Wayne: Can you tells us about your involvement in saving the life of the Romanian soldier in March?
Lt. Trosper: At the Role 3, when we have more patients come in at once than we have trauma teams, it’s considered a mass casualty event. When the team of Romanians was hit by a VBIED (vehicle borne improvised explosive device) they came to us directly from the field as a mass cal. I was still working in ICU at that time and was tasked as one of the flight line leaders due to my qualification as an en route care nurse. On the flight line we wait with our ambulance team for the birds (helicopters) to land so we can transport the patients to the trauma bay. Once the birds touched down one of the trauma nurses ran to it and started bringing the patient on the litter towards my ambulance. I vividly remember seeing someone grab the soldiers dangling, mostly amputated, arm and place it back on his body. It was the moment I realized where I really was and the injuries I’d be caring for over my tour. When he was put into the rig I asked the flight medic if he was even alive as his color was grey…not blue or white…but grey. The medic shook his head yes. I jumped into the rig with the medic and one of my corpsman to take the 30 second ride to the trauma bay. The soldier was only breathing agonally (not breathing adequately to sustain life) and was intubated almost immediately upon arrival to the trauma bay. During his resuscitation he was given CPR as well as a resuscitative thoracotomy (meaning they created a hole in his chest in order to internally massage his heart). He was wheeled into the OR to further assess his internal wounds as quickly as they could.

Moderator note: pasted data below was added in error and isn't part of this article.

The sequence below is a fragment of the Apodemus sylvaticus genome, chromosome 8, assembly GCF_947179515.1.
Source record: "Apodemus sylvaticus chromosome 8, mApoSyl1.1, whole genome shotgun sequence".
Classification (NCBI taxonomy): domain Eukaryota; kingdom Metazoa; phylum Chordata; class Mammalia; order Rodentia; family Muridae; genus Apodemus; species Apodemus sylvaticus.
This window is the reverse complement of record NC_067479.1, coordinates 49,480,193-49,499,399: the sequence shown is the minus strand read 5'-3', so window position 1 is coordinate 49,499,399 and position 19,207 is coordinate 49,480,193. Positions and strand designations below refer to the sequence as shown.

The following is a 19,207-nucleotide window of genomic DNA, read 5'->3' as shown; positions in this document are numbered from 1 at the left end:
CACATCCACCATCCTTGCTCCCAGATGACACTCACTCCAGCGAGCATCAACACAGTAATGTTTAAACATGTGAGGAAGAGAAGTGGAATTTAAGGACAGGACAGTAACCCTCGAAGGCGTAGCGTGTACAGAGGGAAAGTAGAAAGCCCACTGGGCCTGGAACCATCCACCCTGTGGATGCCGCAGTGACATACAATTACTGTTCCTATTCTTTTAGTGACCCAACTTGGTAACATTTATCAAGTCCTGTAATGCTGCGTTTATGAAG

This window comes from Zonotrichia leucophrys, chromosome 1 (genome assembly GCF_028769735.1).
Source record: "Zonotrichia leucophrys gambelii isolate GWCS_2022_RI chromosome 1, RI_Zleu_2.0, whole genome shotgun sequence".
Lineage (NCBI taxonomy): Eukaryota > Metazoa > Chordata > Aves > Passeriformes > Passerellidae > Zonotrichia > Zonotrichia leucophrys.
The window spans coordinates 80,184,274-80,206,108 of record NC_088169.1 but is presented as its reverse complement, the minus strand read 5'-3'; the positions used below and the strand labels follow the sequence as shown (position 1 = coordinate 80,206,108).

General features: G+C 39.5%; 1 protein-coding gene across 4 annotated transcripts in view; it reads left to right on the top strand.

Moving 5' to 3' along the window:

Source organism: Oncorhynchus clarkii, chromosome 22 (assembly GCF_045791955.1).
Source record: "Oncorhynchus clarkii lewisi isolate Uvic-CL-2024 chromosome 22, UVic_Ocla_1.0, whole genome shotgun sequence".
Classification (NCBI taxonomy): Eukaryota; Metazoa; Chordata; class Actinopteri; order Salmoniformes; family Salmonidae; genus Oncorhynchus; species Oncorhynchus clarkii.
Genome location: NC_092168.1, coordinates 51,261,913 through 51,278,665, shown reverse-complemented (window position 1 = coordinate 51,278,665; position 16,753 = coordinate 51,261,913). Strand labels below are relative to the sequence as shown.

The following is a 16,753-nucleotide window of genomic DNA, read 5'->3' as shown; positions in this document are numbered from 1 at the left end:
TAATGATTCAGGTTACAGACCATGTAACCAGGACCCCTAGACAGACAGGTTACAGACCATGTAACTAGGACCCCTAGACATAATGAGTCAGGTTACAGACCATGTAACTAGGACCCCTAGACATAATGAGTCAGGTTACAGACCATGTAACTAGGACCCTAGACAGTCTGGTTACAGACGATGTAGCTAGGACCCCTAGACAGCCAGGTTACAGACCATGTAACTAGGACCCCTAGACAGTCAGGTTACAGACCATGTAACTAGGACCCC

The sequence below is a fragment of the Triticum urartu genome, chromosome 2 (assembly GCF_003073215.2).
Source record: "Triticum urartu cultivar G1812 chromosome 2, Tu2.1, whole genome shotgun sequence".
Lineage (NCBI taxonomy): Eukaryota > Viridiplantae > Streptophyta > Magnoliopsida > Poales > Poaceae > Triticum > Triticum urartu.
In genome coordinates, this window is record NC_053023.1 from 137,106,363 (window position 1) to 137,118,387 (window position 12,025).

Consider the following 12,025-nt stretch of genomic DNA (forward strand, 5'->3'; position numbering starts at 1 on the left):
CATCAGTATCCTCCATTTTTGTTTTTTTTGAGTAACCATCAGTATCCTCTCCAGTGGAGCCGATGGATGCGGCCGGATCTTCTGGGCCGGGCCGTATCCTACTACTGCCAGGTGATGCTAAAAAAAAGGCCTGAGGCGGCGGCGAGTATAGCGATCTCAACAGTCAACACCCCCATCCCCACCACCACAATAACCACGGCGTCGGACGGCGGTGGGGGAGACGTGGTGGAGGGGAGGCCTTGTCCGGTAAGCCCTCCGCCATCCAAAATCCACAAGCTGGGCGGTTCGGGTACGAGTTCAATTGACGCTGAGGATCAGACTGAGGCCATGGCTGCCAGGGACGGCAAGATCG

This was my first real experience with traumatic amputation and battlefield injuries. I went back to the barracks after the bays cleared as I had to work that night in the ICU. I didn’t sleep very well as I kept seeing his ashen face in my head. Returning to work that evening I walked into the ICU and was greeted by his pink face in front of me! I was his nurse that night and even though he still had a breathing tube in he woke up and was writing notes to me and communicating all night. He had come through the experience and was even joking around with the staff. He cried when he learned of the loss of his arm… and again when he found out on of the men that had been with him had died in the explosion. I cried with him. It was amazing that he was even alive. We truly do miracles at this hospital.